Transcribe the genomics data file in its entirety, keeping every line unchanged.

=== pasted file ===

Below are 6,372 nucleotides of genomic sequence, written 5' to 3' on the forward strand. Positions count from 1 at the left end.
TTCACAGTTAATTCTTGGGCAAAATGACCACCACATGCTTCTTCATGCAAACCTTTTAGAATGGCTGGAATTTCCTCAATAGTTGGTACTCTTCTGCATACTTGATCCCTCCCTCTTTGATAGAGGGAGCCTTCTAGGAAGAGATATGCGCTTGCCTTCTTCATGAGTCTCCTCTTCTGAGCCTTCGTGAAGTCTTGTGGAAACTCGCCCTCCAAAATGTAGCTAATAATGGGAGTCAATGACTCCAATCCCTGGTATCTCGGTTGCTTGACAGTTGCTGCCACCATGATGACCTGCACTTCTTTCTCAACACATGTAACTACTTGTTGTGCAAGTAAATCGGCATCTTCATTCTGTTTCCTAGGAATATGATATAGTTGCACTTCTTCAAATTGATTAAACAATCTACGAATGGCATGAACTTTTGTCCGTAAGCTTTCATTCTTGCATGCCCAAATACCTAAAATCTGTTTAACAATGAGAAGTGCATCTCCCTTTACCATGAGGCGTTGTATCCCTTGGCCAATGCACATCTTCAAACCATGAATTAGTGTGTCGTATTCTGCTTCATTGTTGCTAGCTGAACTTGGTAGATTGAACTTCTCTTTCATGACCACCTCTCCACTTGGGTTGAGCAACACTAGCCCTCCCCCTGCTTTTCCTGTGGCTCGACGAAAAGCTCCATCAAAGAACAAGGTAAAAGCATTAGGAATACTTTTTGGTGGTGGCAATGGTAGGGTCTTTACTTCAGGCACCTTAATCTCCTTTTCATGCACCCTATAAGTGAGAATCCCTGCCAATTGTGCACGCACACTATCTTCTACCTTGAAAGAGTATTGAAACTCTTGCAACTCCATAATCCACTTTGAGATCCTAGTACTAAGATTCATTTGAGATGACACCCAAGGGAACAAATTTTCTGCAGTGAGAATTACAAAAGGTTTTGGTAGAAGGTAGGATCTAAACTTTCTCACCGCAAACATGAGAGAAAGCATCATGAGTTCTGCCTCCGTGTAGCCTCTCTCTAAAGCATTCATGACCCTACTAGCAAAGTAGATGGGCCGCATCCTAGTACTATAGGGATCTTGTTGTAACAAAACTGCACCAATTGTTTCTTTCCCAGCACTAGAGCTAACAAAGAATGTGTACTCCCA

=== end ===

Below are 6,372 nucleotides of genomic sequence, written 5' to 3' on the forward strand. Positions count from 1 at the left end.
TTCACAGTTAATTCTTGGGCAAAATGACCACCACATGCTTCTTCATGCAAACCTTTTAGAATGGCTGGAATTTCCTCAATAGTTGGTACTCTTCTGCATACTTGATCCCTCCCTCTTTGATAGAGGGAGCCTTCTAGGAAGAGATATGCGCTTGCCTTCTTCATGAGTCTCCTCTTCTGAGCCTTCGTGAAGTCTTGTGGAAACTCGCCCTCCAAAATGTAGCTAATAATGGGAGTCAATGACTCCAATCCCTGGTATCTCGGTTGCTTGACAGTTGCTGCCACCATGATGACCTGCACTTCTTTCTCAACACATGTAACTACTTGTTGTGCAAGTAAATCGGCATCTTCATTCTGTTTCCTAGGAATATGATATAGTTGCACTTCTTCAAATTGATTAAACAATCTACGAATGGCATGAACTTTTGTCCGTAAGCTTTCATTCTTGCATGCCCAAATACCTAAAATCTGTTTAACAATGAGAAGTGCATCTCCCTTTACCATGAGGCGTTGTATCCCTTGGCCAATGCACATCTTCAAACCATGAATTAGTGTGTCGTATTCTGCTTCATTGTTGCTAGCTGAACTTGGTAGATTGAACTTCTCTTTCATGACCACCTCTCCACTTGGGTTGAGCAACACTAGCCCTCCCCCTGCTTTTCCTGTGGCTCGACGAAAAGCTCCATCAAAGAACAAGGTAAAAGCATTAGGAATACTTTTTGGTGGTGGCAATGGTAGGGTCTTTACTTCAGGCACCTTAATCTCCTTTTCATGCACCCTATAAGTGAGAATCCCTGCCAATTGTGCACGCACACTATCTTCTACCTTGAAAGAGTATTGAAACTCTTGCAACTCCATAATCCACTTTGAGATCCTAGTACTAAGATTCATTTGAGATGACACCCAAGGGAACAAATTTTCTGCAGTGAGAATTACAAAAGGTTTTGGTAGAAGGTAGGATCTAAACTTTCTCACCGCAAACATGAGAGAAAGCATCATGAGTTCTGCCTCCGTGTAGCCTCTCTCTAAAGCATTCATGACCCTACTAGCAAAGTAGATGGGCCGCATCCTAGTACTATAGGGATCTTGTTGTAACAAAACTGCACCAATTGTTTCTTTCCCAGCACTAGAGCTAACAAAGAATGTGTACTCCCA